When it comes to diamonds, the term "carat" frequently enters the conversation, capturing the fascination of buyers and enthusiasts alike. But what exactly is a carat, and why does it hold such significance in the world of diamonds?
What is Diamond Carat?
The term "carat" refers to the unit of weight used to measure diamonds and other gemstones. Contrary to a common misconception, it does not directly measure a diamond's size, but rather its weight. One carat is equivalent to 200 milligrams or 0.2 grams. This metric was standardised in the early 20th century and is universally used today, ensuring consistency in the valuation and classification of diamonds worldwide.
The Origin of the Carat
The word "carat" has fascinating origins, deriving from the carob seeds that were historically used as a reference for weighing precious stones. These seeds had a remarkably consistent weight, making them an ideal natural standard for merchants in ancient times. Although modern scales have long replaced carob seeds, the legacy of the term "carat" persists, symbolising precision and value in the gemstone industry.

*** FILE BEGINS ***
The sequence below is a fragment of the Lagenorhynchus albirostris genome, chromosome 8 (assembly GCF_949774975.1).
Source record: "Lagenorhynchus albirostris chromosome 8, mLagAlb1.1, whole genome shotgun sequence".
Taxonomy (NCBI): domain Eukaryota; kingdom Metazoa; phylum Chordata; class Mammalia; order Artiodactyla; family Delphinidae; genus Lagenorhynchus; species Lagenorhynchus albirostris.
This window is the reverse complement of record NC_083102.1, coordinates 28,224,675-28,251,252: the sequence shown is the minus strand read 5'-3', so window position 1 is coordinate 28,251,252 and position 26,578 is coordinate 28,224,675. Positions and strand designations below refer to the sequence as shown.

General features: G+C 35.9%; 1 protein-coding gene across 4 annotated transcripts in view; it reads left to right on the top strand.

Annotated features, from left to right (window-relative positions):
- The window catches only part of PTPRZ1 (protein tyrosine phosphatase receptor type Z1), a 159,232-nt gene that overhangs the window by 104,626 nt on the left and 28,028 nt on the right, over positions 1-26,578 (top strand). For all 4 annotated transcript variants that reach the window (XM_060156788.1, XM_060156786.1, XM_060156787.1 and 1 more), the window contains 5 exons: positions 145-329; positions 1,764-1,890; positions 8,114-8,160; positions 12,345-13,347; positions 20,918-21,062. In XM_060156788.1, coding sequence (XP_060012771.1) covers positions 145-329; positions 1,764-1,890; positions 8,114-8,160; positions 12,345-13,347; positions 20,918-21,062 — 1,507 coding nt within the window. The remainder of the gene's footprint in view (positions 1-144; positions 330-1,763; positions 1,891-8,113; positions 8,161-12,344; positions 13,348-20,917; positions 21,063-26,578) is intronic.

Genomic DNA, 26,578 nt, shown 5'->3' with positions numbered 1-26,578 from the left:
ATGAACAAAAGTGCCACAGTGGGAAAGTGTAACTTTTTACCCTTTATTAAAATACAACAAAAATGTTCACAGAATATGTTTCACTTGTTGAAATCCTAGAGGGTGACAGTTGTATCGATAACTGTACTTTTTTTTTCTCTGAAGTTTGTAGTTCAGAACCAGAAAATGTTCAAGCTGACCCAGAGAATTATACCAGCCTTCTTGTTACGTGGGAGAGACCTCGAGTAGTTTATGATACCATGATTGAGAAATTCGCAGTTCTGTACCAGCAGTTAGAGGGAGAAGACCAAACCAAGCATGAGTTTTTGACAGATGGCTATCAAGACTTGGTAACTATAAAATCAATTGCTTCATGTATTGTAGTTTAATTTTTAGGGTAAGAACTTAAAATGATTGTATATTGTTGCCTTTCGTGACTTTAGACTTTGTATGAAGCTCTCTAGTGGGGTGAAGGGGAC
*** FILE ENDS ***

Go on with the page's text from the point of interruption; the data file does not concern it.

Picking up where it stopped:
Why Carat Weight Matters
Carat weight is a pivotal factor in a diamond's value and price. Larger diamonds are rarer than smaller ones, making them significantly more valuable. This rarity factor means that diamond prices rise exponentially with carat weight rather than linearly. For example, a 2-carat diamond will typically cost more than twice as much as a 1-carat diamond of similar quality in other respects (cut, colour, and clarity).
Carat vs. Size: Understanding the Difference
It's important to note that while carat weight influences a diamond's size, it is not the sole determinant. The cut and shape of a diamond also play crucial roles in its overall appearance and brilliance. A well-cut diamond can appear larger than another diamond of the same weight if it is cut to maximize surface area. Additionally, the setting of the diamond can affect how large the diamond appears once placed in jewellery.